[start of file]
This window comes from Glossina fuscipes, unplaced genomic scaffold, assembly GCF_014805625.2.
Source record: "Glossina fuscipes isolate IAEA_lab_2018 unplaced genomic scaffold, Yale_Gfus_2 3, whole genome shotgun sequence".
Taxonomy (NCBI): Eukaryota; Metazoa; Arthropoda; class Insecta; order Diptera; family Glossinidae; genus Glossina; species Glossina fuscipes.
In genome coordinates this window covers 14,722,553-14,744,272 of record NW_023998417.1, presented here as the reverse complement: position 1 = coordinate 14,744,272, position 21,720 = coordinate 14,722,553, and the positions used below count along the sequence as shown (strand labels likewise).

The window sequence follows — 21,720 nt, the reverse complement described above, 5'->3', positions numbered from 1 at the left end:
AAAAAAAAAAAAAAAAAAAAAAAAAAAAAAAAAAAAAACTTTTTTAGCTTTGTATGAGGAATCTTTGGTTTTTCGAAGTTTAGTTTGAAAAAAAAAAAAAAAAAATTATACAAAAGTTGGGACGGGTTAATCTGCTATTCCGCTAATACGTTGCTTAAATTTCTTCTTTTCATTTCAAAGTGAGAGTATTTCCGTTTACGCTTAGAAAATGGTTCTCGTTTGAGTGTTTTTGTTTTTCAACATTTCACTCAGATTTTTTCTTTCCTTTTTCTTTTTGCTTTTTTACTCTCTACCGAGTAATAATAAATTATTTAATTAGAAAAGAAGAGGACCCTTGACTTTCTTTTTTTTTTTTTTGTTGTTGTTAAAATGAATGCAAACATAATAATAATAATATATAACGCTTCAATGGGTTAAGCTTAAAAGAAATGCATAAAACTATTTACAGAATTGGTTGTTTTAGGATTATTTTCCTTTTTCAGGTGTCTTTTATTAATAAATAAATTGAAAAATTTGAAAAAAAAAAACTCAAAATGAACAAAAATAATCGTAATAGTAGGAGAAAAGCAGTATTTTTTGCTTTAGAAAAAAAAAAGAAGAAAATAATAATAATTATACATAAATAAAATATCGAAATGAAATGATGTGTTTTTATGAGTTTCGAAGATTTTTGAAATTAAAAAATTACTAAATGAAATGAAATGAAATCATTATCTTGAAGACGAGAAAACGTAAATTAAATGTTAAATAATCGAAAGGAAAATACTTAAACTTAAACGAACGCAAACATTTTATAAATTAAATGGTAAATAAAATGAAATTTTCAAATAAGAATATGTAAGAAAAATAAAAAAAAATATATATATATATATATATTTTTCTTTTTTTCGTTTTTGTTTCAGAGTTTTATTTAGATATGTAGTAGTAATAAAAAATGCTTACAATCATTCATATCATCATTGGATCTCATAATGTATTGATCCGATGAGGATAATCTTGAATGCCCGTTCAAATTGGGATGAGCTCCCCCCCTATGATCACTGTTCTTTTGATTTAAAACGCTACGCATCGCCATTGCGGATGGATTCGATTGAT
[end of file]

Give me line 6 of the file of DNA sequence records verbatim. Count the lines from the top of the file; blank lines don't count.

AAAAAAAAAAAAAAAAAAAAAAAAAAAAAAAAAAAAAACTTTTTTAGCTTTGTATGAGGAATCTTTGGTTTTTCGAAGTTTAGTTTGAAAAAAAAAAAAAAAAAATTATACAAAAGTTGGGACGGGTTAATCTGCTATTCCGCTAATACGTTGCTTAAATTTCTTCTTTTCATTTCAAAGTGAGAGTATTTCCGTTTACGCTTAGAAAATGGTTCTCGTTTGAGTGTTTTTGTTTTTCAACATTTCACTCAGATTTTTTCTTTCCTTTTTCTTTTTGCTTTTTTACTCTCTACCGAGTAATAATAAATTATTTAATTAGAAAAGAAGAGGACCCTTGACTTTCTTTTTTTTTTTTTTGTTGTTGTTAAAATGAATGCAAACATAATAATAATAATATATAACGCTTCAATGGGTTAAGCTTAAAAGAAATGCATAAAACTATTTACAGAATTGGTTGTTTTAGGATTATTTTCCTTTTTCAGGTGTCTTTTATTAATAAATAAATTGAAAAATTTGAAAAAAAAAAACTCAAAATGAACAAAAATAATCGTAATAGTAGGAGAAAAGCAGTATTTTTTGCTTTAGAAAAAAAAAAGAAGAAAATAATAATAATTATACATAAATAAAATATCGAAATGAAATGATGTGTTTTTATGAGTTTCGAAGATTTTTGAAATTAAAAAATTACTAAATGAAATGAAATGAAATCATTATCTTGAAGACGAGAAAACGTAAATTAAATGTTAAATAATCGAAAGGAAAATACTTAAACTTAAACGAACGCAAACATTTTATAAATTAAATGGTAAATAAAATGAAATTTTCAAATAAGAATATGTAAGAAAAATAAAAAAAAATATATATATATATATATATTTTTCTTTTTTTCGTTTTTGTTTCAGAGTTTTATTTAGATATGTAGTAGTAATAAAAAATGCTTACAATCATTCATATCATCATTGGATCTCATAATGTATTGATCCGATGAGGATAATCTTGAATGCCCGTTCAAATTGGGATGAGCTCCCCCCCTATGATCACTGTTCTTTTGATTTAAAACGCTACGCATCGCCATTGCGGATGGATTCGATTGAT